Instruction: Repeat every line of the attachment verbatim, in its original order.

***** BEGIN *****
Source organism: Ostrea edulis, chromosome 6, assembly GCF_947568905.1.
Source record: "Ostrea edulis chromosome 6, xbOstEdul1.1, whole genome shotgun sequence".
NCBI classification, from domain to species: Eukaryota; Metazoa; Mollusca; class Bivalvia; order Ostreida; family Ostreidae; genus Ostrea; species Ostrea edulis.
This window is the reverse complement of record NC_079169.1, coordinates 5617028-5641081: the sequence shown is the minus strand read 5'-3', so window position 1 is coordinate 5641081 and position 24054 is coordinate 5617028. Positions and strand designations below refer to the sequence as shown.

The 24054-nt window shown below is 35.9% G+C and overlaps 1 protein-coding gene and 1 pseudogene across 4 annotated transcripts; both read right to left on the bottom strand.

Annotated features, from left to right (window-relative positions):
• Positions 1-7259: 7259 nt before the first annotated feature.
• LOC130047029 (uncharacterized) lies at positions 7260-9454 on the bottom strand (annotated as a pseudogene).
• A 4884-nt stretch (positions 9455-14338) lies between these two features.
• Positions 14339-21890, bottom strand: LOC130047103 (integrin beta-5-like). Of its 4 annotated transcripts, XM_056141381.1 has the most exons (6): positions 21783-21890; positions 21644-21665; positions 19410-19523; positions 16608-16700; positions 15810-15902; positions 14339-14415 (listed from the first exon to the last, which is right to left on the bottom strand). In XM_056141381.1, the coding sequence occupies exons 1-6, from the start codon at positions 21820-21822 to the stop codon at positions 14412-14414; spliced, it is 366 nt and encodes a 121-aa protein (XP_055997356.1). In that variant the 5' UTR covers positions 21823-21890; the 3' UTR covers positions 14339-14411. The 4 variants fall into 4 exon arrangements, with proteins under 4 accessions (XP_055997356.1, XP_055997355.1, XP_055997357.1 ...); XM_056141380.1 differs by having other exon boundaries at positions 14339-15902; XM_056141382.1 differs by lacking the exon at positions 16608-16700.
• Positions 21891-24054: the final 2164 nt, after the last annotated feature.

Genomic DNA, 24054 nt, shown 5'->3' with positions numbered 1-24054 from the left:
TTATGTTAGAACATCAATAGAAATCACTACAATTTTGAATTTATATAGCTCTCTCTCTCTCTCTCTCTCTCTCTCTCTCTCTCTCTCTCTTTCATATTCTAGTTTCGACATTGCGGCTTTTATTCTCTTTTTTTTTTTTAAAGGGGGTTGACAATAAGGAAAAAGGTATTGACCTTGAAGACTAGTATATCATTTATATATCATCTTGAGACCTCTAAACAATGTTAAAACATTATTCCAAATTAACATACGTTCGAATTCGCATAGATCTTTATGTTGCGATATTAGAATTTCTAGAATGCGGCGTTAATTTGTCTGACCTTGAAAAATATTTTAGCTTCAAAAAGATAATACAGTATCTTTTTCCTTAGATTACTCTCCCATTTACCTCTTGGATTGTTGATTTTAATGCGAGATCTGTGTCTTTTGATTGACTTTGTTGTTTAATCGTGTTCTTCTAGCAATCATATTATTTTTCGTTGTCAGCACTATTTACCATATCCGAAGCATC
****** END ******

Source organism: Ostrea edulis, chromosome 6, assembly GCF_947568905.1.
Source record: "Ostrea edulis chromosome 6, xbOstEdul1.1, whole genome shotgun sequence".
NCBI classification, from domain to species: Eukaryota; Metazoa; Mollusca; class Bivalvia; order Ostreida; family Ostreidae; genus Ostrea; species Ostrea edulis.
This window is the reverse complement of record NC_079169.1, coordinates 5617028-5641081: the sequence shown is the minus strand read 5'-3', so window position 1 is coordinate 5641081 and position 24054 is coordinate 5617028. Positions and strand designations below refer to the sequence as shown.

The 24054-nt window shown below is 35.9% G+C and overlaps 1 protein-coding gene and 1 pseudogene across 4 annotated transcripts; both read right to left on the bottom strand.

Annotated features, from left to right (window-relative positions):
• Positions 1-7259: 7259 nt before the first annotated feature.
• LOC130047029 (uncharacterized) lies at positions 7260-9454 on the bottom strand (annotated as a pseudogene).
• A 4884-nt stretch (positions 9455-14338) lies between these two features.
• Positions 14339-21890, bottom strand: LOC130047103 (integrin beta-5-like). Of its 4 annotated transcripts, XM_056141381.1 has the most exons (6): positions 21783-21890; positions 21644-21665; positions 19410-19523; positions 16608-16700; positions 15810-15902; positions 14339-14415 (listed from the first exon to the last, which is right to left on the bottom strand). In XM_056141381.1, the coding sequence occupies exons 1-6, from the start codon at positions 21820-21822 to the stop codon at positions 14412-14414; spliced, it is 366 nt and encodes a 121-aa protein (XP_055997356.1). In that variant the 5' UTR covers positions 21823-21890; the 3' UTR covers positions 14339-14411. The 4 variants fall into 4 exon arrangements, with proteins under 4 accessions (XP_055997356.1, XP_055997355.1, XP_055997357.1 ...); XM_056141380.1 differs by having other exon boundaries at positions 14339-15902; XM_056141382.1 differs by lacking the exon at positions 16608-16700.
• Positions 21891-24054: the final 2164 nt, after the last annotated feature.

Genomic DNA, 24054 nt, shown 5'->3' with positions numbered 1-24054 from the left:
TTATGTTAGAACATCAATAGAAATCACTACAATTTTGAATTTATATAGCTCTCTCTCTCTCTCTCTCTCTCTCTCTCTCTCTCTCTCTCTTTCATATTCTAGTTTCGACATTGCGGCTTTTATTCTCTTTTTTTTTTTTAAAGGGGGTTGACAATAAGGAAAAAGGTATTGACCTTGAAGACTAGTATATCATTTATATATCATCTTGAGACCTCTAAACAATGTTAAAACATTATTCCAAATTAACATACGTTCGAATTCGCATAGATCTTTATGTTGCGATATTAGAATTTCTAGAATGCGGCGTTAATTTGTCTGACCTTGAAAAATATTTTAGCTTCAAAAAGATAATACAGTATCTTTTTCCTTAGATTACTCTCCCATTTACCTCTTGGATTGTTGATTTTAATGCGAGATCTGTGTCTTTTGATTGACTTTGTTGTTTAATCGTGTTCTTCTAGCAATCATATTATTTTTCGTTGTCAGCACTATTTACCATATCCGAAGCATC